Dan Rahn: Expanding Medicaid Critical for UAMS

by Mark Friedman  on Monday, Jan. 28, 2013 12:00 am  

Rahn said he isn’t sure what will happen to the NIH budget or the federal Medicare health insurance program for people 65 and older. But he doesn’t think the dollars will be going up.

“We expect once a budget compromise is reached, it will involve reductions in spending,” Rahn said.

State money, accounting for 9 percent of UAMS’ budget, also isn’t going as far. State funds increased slightly to $114.8 million in fiscal 2012, but UAMS had to pay more out of that money for Medicaid match payments. The amount paid for Med-icaid match increased from $57.4 million in fiscal 2010 to $72.1 million in fiscal 2012.

“A portion of our [state] funds gets used for matching of federal dollars for uninsured in what is called disproportionate share payments,” Rahn said.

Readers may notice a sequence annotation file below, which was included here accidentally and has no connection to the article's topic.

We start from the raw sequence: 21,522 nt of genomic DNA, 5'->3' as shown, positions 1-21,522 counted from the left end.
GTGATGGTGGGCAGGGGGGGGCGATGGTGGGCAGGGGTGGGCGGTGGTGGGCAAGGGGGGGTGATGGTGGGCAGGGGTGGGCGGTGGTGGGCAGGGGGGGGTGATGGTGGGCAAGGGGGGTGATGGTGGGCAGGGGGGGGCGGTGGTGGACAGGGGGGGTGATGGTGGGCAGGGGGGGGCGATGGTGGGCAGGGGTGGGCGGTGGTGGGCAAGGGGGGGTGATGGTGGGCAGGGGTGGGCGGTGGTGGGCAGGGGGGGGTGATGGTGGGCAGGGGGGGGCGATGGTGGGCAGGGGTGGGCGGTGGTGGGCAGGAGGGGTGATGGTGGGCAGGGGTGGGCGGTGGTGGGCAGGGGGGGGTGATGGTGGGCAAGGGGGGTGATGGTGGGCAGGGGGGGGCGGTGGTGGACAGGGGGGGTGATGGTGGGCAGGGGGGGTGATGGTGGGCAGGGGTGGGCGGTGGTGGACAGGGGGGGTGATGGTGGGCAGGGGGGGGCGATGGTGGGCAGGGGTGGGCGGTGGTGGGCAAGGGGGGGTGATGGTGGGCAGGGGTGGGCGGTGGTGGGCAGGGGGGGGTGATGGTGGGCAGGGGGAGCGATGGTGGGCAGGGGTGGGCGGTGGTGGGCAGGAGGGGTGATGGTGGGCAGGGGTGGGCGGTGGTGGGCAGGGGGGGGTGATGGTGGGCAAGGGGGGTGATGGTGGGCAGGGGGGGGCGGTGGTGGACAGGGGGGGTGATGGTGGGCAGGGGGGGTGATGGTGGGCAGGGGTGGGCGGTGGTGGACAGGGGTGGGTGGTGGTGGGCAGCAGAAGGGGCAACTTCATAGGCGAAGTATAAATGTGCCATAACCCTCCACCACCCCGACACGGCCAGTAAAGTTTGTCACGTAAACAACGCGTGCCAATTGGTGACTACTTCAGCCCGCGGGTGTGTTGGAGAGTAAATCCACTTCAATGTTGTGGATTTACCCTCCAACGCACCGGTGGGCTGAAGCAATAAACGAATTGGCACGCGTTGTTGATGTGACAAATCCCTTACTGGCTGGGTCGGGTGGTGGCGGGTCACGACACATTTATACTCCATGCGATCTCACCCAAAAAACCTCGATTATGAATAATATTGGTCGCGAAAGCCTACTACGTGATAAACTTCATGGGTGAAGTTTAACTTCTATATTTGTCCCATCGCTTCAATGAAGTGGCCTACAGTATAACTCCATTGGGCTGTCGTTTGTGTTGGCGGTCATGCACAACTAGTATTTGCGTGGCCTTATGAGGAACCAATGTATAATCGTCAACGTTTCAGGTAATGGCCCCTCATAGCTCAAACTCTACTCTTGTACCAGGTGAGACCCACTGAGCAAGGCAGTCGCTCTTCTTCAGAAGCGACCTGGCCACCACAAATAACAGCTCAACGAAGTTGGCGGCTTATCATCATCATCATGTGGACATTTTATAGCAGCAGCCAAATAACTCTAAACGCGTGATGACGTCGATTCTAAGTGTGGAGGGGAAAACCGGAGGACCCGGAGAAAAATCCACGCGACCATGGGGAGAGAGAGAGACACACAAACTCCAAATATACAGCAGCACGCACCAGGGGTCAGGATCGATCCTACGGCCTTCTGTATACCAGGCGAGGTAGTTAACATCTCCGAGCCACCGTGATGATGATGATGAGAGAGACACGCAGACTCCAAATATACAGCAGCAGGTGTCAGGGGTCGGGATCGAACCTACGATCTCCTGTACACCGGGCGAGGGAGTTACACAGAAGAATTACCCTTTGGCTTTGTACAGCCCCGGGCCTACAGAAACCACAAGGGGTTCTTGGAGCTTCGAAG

Under the disproportionate share funding formula, Arkansas’ median household income is compared with the national median. Since the state has made progress toward reaching the national average, UAMS’ match climbed from 25 percent to 30 percent, Rahn said.

“So as long as we maintain positive income growth in the state relative to the nation, we’re going to continue to see decrease in the federal match,” Rahn said.

While economic development in the state is desirable, Rahn said, it takes a bite out of the campus’ revenue.

“It’s just one more thing that we’re having to deal with,” he said.

To offset the funding cuts, UAMS is looking for more sources of revenue.

One is in cancer treatment. In June, it completed its $9.5 million purchase of nearly all assets that the Central Arkansas Radiation Therapy Institute used on UAMS’ campus. UAMS also terminated CARTI’s lease agreement on

the campus. In July, UAMS opened the UAMS Radiation Oncology Center, and that’s expected to generate $10 million in net patient service revenue in the cur-rent fiscal year.

Setting up its treatment center re-quired UAMS to buy two main pieces of equipment for $7 million, but the center should be profitable in the current fiscal year, he said.



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